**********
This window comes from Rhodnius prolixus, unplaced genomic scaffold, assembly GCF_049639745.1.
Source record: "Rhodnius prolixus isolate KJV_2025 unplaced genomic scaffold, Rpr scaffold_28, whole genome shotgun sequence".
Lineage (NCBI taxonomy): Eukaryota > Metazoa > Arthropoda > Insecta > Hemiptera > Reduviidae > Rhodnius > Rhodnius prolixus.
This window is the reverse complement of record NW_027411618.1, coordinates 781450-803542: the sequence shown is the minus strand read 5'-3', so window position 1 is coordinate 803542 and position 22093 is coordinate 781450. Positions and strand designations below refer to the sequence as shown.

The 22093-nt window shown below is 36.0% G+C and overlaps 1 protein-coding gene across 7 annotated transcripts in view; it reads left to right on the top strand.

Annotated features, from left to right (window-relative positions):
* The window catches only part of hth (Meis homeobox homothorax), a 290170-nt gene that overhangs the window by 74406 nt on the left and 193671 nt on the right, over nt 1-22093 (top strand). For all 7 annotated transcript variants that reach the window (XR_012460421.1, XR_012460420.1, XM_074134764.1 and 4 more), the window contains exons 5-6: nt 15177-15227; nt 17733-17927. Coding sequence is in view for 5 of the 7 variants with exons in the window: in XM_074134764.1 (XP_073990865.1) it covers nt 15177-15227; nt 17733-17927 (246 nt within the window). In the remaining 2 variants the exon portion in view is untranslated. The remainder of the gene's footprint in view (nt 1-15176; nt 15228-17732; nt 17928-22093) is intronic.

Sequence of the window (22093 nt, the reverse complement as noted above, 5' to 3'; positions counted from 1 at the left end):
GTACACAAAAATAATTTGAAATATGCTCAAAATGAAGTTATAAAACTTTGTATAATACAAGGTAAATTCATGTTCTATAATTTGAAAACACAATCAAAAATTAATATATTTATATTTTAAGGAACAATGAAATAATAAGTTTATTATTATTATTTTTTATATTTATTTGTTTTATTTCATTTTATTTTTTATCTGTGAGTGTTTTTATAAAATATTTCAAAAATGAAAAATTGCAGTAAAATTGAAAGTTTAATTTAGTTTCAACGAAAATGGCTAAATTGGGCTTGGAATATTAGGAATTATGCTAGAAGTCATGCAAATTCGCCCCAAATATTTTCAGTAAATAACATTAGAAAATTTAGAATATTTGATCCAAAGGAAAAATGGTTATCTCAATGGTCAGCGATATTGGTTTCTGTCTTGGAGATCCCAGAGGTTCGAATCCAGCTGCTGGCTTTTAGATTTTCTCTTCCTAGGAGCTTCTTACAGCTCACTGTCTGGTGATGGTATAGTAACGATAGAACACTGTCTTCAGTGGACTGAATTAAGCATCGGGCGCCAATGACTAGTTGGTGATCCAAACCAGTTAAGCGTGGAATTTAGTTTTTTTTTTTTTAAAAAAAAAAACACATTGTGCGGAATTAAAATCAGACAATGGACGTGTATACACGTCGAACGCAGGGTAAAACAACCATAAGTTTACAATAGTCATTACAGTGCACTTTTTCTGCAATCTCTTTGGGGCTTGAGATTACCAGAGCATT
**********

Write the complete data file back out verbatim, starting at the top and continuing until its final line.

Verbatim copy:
This window comes from Rhodnius prolixus, unplaced genomic scaffold, assembly GCF_049639745.1.
Source record: "Rhodnius prolixus isolate KJV_2025 unplaced genomic scaffold, Rpr scaffold_28, whole genome shotgun sequence".
Lineage (NCBI taxonomy): Eukaryota > Metazoa > Arthropoda > Insecta > Hemiptera > Reduviidae > Rhodnius > Rhodnius prolixus.
This window is the reverse complement of record NW_027411618.1, coordinates 781450-803542: the sequence shown is the minus strand read 5'-3', so window position 1 is coordinate 803542 and position 22093 is coordinate 781450. Positions and strand designations below refer to the sequence as shown.

The 22093-nt window shown below is 36.0% G+C and overlaps 1 protein-coding gene across 7 annotated transcripts in view; it reads left to right on the top strand.

Annotated features, from left to right (window-relative positions):
* The window catches only part of hth (Meis homeobox homothorax), a 290170-nt gene that overhangs the window by 74406 nt on the left and 193671 nt on the right, over nt 1-22093 (top strand). For all 7 annotated transcript variants that reach the window (XR_012460421.1, XR_012460420.1, XM_074134764.1 and 4 more), the window contains exons 5-6: nt 15177-15227; nt 17733-17927. Coding sequence is in view for 5 of the 7 variants with exons in the window: in XM_074134764.1 (XP_073990865.1) it covers nt 15177-15227; nt 17733-17927 (246 nt within the window). In the remaining 2 variants the exon portion in view is untranslated. The remainder of the gene's footprint in view (nt 1-15176; nt 15228-17732; nt 17928-22093) is intronic.

Sequence of the window (22093 nt, the reverse complement as noted above, 5' to 3'; positions counted from 1 at the left end):
GTACACAAAAATAATTTGAAATATGCTCAAAATGAAGTTATAAAACTTTGTATAATACAAGGTAAATTCATGTTCTATAATTTGAAAACACAATCAAAAATTAATATATTTATATTTTAAGGAACAATGAAATAATAAGTTTATTATTATTATTTTTTATATTTATTTGTTTTATTTCATTTTATTTTTTATCTGTGAGTGTTTTTATAAAATATTTCAAAAATGAAAAATTGCAGTAAAATTGAAAGTTTAATTTAGTTTCAACGAAAATGGCTAAATTGGGCTTGGAATATTAGGAATTATGCTAGAAGTCATGCAAATTCGCCCCAAATATTTTCAGTAAATAACATTAGAAAATTTAGAATATTTGATCCAAAGGAAAAATGGTTATCTCAATGGTCAGCGATATTGGTTTCTGTCTTGGAGATCCCAGAGGTTCGAATCCAGCTGCTGGCTTTTAGATTTTCTCTTCCTAGGAGCTTCTTACAGCTCACTGTCTGGTGATGGTATAGTAACGATAGAACACTGTCTTCAGTGGACTGAATTAAGCATCGGGCGCCAATGACTAGTTGGTGATCCAAACCAGTTAAGCGTGGAATTTAGTTTTTTTTTTTTTAAAAAAAAAAACACATTGTGCGGAATTAAAATCAGACAATGGACGTGTATACACGTCGAACGCAGGGTAAAACAACCATAAGTTTACAATAGTCATTACAGTGCACTTTTTCTGCAATCTCTTTGGGGCTTGAGATTACCAGAGCATT